words that are being used here but that said, only 57% of Millennials believe the Declaration of Independence better guarantees freedom and equality over the Communist Manifesto. – What? – [Matt] Can you believe that? – What? Only 57%? – [Matt] Yes. – Oh my goodness! – I worry about this. We spent all of our time–
– Oh yes! – Trying to make sure
that young people even, like, do you know what the
Communist Manifesto is? Do you know what the Declaration
of Independence says? And I suspect the answer
is usually maybe not because our education system
doesn’t necessarily teach those core values in school anymore, but you know what the Communist
Manifesto means in practice. You lived through it. Tell everybody a little
bit of your history. You were born in China what year? – 1958.
– 1958. – That’s the year of Great Leap Forward. – Yes. And what was the Great Leap Forward? – The Great Leap Forward, it was a stupid idea by Mao Zedong and he thought China can become a world economic power and whatever power just simply by producing more iron than United States and Great Britain. So he believed in three to five years, China can surpass United
States and Great Britain in the production of iron. And in order to do that, he made the whole country
stop everything else and produce iron. All the trees were cut down to burn, furniture, wood things, most of them were burned to be as a fuel to produce iron. Everybody, regardless
if you know how to do or what to do or not, even kids. And most people didn’t
know how to produce iron, they simply just used the furniture to melt down their pots and pans and then presented it to the government. We have five kilos of iron produced. (laughs) It’s laughable but at that time, either by force or by really
naive believing the government, everybody was involved. So most things were destroyed and things that needed to be
produced were not produced and immediately following that was the famine of three years. – Because one of the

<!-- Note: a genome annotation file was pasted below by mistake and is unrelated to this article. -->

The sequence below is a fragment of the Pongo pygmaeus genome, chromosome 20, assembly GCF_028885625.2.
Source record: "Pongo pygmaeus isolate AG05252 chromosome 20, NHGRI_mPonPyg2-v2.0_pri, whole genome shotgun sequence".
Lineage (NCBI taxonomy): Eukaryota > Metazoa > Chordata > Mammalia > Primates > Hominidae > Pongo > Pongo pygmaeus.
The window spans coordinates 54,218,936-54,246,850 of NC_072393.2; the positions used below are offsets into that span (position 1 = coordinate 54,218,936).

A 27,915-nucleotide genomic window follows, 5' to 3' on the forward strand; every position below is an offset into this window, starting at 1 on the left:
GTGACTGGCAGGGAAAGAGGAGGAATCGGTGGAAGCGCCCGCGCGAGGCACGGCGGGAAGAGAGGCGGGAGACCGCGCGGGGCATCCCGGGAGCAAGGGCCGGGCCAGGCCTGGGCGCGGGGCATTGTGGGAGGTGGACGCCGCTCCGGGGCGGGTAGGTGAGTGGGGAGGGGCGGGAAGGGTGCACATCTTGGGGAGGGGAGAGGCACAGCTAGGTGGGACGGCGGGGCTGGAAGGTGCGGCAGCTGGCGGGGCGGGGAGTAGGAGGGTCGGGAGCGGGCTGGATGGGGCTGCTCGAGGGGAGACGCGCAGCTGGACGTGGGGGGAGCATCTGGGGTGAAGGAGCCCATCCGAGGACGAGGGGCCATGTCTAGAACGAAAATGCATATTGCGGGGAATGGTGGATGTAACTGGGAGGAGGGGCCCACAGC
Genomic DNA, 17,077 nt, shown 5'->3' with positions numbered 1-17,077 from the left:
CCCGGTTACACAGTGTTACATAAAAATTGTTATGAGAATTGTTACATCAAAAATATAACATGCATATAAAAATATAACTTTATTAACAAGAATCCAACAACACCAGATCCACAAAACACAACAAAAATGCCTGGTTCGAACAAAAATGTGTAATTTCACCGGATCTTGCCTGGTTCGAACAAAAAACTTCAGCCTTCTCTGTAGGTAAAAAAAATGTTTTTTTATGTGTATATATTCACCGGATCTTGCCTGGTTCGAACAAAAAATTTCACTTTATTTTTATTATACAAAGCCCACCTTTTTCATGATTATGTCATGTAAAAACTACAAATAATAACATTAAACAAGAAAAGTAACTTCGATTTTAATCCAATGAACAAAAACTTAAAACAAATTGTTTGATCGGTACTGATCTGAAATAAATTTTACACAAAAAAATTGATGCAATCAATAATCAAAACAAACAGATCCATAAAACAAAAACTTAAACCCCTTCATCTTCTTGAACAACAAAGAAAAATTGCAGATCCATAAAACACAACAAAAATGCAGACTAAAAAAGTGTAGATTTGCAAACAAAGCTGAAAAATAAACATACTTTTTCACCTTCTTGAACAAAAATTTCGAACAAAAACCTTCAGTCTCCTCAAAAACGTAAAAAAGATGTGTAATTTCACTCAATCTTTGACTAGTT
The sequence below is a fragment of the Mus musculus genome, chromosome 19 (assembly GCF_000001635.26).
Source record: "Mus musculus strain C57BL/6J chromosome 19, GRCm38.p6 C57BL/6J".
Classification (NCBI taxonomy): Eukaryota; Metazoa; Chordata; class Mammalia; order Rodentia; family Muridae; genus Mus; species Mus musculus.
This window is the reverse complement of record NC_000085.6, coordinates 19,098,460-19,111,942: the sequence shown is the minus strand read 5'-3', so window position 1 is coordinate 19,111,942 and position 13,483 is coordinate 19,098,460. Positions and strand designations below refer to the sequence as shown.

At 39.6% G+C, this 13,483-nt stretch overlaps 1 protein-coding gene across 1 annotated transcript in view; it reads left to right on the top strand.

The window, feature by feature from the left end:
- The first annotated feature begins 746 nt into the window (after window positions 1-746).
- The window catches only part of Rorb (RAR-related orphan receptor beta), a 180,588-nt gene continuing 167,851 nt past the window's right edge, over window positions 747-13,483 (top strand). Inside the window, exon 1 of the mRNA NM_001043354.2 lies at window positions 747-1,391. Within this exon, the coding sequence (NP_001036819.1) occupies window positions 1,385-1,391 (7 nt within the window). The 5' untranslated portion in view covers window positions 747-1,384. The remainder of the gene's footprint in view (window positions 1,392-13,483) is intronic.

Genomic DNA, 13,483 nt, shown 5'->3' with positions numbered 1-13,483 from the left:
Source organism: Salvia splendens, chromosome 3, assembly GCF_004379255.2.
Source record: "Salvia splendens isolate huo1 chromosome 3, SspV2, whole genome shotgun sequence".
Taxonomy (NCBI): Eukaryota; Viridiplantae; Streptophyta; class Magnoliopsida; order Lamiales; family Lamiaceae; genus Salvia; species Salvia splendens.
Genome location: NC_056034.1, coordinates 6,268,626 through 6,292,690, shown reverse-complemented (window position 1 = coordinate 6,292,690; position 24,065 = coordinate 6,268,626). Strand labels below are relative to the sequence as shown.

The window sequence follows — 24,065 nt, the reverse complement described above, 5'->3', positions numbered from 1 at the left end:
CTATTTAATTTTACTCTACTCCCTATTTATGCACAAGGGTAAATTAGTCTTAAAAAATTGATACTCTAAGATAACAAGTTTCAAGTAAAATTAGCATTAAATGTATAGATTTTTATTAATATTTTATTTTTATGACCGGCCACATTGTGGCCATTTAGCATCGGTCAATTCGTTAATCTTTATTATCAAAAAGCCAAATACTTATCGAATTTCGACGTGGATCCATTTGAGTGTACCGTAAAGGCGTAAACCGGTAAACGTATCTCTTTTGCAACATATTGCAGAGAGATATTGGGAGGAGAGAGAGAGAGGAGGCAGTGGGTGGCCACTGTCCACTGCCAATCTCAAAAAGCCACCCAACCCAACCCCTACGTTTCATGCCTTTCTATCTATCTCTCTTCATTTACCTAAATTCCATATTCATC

main things that happened is that peasant farmers who were producing the
food that kept people fed were forced to suddenly
become steel producers and they couldn’t have
known how to do that. – Yes, and also, because at that time, it was just after they
nationalized everything. So farmers no longer owned the land they had been tilling for generations, and then also, they were no longer allowed to make decisions on what
to plant and how to plant. Everything was decided by
the central government. The central government
had no idea about farming or specific areas farming but telling the farmers how
to plant, what to plant. Of course, nothing really came out of that kind of planned economy. Also, some people, some farmers tried to
please the government and fabricated some kind of harvest and told the government we can produce this much grain per acre, and the central government used that as the standard for the whole country. – But they were made-up numbers. – They made up not just made-up numbers, they used all the seeds and all the fertilizer
in one piece of land and they said people go inside to use a fan for ventilation because they were too thick. They couldn’t grow and they used all kinds of measures, and then they invited Mao to visit them. They put the little kids on